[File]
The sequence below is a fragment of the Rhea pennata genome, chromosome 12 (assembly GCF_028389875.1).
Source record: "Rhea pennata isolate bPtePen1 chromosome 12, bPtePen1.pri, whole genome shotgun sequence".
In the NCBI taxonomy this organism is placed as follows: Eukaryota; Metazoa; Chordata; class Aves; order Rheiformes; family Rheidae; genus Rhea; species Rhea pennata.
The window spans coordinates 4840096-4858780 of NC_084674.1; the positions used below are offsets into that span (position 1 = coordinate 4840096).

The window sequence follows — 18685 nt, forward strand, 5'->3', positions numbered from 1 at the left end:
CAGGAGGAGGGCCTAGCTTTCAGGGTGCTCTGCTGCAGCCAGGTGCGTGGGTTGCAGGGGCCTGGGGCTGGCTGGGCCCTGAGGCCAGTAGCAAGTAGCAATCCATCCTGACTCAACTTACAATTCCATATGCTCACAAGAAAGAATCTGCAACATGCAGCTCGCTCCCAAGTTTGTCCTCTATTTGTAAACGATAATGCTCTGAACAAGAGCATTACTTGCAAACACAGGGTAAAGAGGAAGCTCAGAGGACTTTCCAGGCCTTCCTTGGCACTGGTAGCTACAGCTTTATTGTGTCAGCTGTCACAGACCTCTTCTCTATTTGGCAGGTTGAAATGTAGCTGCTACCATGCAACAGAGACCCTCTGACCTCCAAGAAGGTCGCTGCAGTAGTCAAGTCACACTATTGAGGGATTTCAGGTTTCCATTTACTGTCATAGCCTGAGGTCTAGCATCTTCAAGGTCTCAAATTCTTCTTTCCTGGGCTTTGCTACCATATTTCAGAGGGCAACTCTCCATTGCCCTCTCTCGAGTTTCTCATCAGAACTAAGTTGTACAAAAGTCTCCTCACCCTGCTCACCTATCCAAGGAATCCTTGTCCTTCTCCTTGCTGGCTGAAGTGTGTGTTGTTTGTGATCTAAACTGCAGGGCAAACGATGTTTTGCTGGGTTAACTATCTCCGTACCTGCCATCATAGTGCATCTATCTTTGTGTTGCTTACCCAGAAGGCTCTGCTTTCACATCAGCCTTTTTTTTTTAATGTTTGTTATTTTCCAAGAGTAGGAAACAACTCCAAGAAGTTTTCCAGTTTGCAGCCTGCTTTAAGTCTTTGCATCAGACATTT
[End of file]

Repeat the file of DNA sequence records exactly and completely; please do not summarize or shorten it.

The sequence below is a fragment of the Rhea pennata genome, chromosome 12 (assembly GCF_028389875.1).
Source record: "Rhea pennata isolate bPtePen1 chromosome 12, bPtePen1.pri, whole genome shotgun sequence".
In the NCBI taxonomy this organism is placed as follows: Eukaryota; Metazoa; Chordata; class Aves; order Rheiformes; family Rheidae; genus Rhea; species Rhea pennata.
The window spans coordinates 4840096-4858780 of NC_084674.1; the positions used below are offsets into that span (position 1 = coordinate 4840096).

The window sequence follows — 18685 nt, forward strand, 5'->3', positions numbered from 1 at the left end:
CAGGAGGAGGGCCTAGCTTTCAGGGTGCTCTGCTGCAGCCAGGTGCGTGGGTTGCAGGGGCCTGGGGCTGGCTGGGCCCTGAGGCCAGTAGCAAGTAGCAATCCATCCTGACTCAACTTACAATTCCATATGCTCACAAGAAAGAATCTGCAACATGCAGCTCGCTCCCAAGTTTGTCCTCTATTTGTAAACGATAATGCTCTGAACAAGAGCATTACTTGCAAACACAGGGTAAAGAGGAAGCTCAGAGGACTTTCCAGGCCTTCCTTGGCACTGGTAGCTACAGCTTTATTGTGTCAGCTGTCACAGACCTCTTCTCTATTTGGCAGGTTGAAATGTAGCTGCTACCATGCAACAGAGACCCTCTGACCTCCAAGAAGGTCGCTGCAGTAGTCAAGTCACACTATTGAGGGATTTCAGGTTTCCATTTACTGTCATAGCCTGAGGTCTAGCATCTTCAAGGTCTCAAATTCTTCTTTCCTGGGCTTTGCTACCATATTTCAGAGGGCAACTCTCCATTGCCCTCTCTCGAGTTTCTCATCAGAACTAAGTTGTACAAAAGTCTCCTCACCCTGCTCACCTATCCAAGGAATCCTTGTCCTTCTCCTTGCTGGCTGAAGTGTGTGTTGTTTGTGATCTAAACTGCAGGGCAAACGATGTTTTGCTGGGTTAACTATCTCCGTACCTGCCATCATAGTGCATCTATCTTTGTGTTGCTTACCCAGAAGGCTCTGCTTTCACATCAGCCTTTTTTTTTTAATGTTTGTTATTTTCCAAGAGTAGGAAACAACTCCAAGAAGTTTTCCAGTTTGCAGCCTGCTTTAAGTCTTTGCATCAGACATTT